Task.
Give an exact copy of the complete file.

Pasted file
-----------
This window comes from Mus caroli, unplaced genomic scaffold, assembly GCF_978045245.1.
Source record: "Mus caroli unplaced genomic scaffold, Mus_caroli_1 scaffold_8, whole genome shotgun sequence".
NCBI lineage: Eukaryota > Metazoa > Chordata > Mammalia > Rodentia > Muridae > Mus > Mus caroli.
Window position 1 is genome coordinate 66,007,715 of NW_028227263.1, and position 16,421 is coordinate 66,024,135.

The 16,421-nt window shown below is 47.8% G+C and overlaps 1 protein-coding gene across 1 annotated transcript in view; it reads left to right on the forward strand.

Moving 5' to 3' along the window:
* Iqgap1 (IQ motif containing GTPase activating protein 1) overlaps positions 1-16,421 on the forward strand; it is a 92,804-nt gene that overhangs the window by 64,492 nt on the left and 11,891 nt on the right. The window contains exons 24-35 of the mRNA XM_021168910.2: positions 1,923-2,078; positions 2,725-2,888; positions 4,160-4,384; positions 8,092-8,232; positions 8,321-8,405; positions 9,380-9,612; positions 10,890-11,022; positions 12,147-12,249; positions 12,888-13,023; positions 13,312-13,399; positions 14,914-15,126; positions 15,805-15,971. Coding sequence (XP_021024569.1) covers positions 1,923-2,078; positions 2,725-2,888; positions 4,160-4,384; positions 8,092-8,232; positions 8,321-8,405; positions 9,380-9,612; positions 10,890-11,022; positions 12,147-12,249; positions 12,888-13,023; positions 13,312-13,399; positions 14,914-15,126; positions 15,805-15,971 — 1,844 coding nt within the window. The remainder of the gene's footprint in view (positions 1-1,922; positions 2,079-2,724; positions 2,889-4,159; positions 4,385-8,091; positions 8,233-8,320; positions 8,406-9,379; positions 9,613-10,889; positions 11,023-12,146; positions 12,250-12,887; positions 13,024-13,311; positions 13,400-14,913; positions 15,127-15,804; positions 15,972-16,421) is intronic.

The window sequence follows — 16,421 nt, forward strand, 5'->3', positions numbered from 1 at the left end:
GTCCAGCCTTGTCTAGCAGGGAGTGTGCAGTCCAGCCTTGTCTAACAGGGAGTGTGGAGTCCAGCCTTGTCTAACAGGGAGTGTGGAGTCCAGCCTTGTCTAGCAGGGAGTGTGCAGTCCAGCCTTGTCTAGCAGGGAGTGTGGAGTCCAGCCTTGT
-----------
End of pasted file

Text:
This window comes from Mus caroli, unplaced genomic scaffold, assembly GCF_978045245.1.
Source record: "Mus caroli unplaced genomic scaffold, Mus_caroli_1 scaffold_8, whole genome shotgun sequence".
NCBI lineage: Eukaryota > Metazoa > Chordata > Mammalia > Rodentia > Muridae > Mus > Mus caroli.
Window position 1 is genome coordinate 66,007,715 of NW_028227263.1, and position 16,421 is coordinate 66,024,135.

The 16,421-nt window shown below is 47.8% G+C and overlaps 1 protein-coding gene across 1 annotated transcript in view; it reads left to right on the forward strand.

Moving 5' to 3' along the window:
* Iqgap1 (IQ motif containing GTPase activating protein 1) overlaps positions 1-16,421 on the forward strand; it is a 92,804-nt gene that overhangs the window by 64,492 nt on the left and 11,891 nt on the right. The window contains exons 24-35 of the mRNA XM_021168910.2: positions 1,923-2,078; positions 2,725-2,888; positions 4,160-4,384; positions 8,092-8,232; positions 8,321-8,405; positions 9,380-9,612; positions 10,890-11,022; positions 12,147-12,249; positions 12,888-13,023; positions 13,312-13,399; positions 14,914-15,126; positions 15,805-15,971. Coding sequence (XP_021024569.1) covers positions 1,923-2,078; positions 2,725-2,888; positions 4,160-4,384; positions 8,092-8,232; positions 8,321-8,405; positions 9,380-9,612; positions 10,890-11,022; positions 12,147-12,249; positions 12,888-13,023; positions 13,312-13,399; positions 14,914-15,126; positions 15,805-15,971 — 1,844 coding nt within the window. The remainder of the gene's footprint in view (positions 1-1,922; positions 2,079-2,724; positions 2,889-4,159; positions 4,385-8,091; positions 8,233-8,320; positions 8,406-9,379; positions 9,613-10,889; positions 11,023-12,146; positions 12,250-12,887; positions 13,024-13,311; positions 13,400-14,913; positions 15,127-15,804; positions 15,972-16,421) is intronic.

The window sequence follows — 16,421 nt, forward strand, 5'->3', positions numbered from 1 at the left end:
GTCCAGCCTTGTCTAGCAGGGAGTGTGCAGTCCAGCCTTGTCTAACAGGGAGTGTGGAGTCCAGCCTTGTCTAACAGGGAGTGTGGAGTCCAGCCTTGTCTAGCAGGGAGTGTGCAGTCCAGCCTTGTCTAGCAGGGAGTGTGGAGTCCAGCCTTGT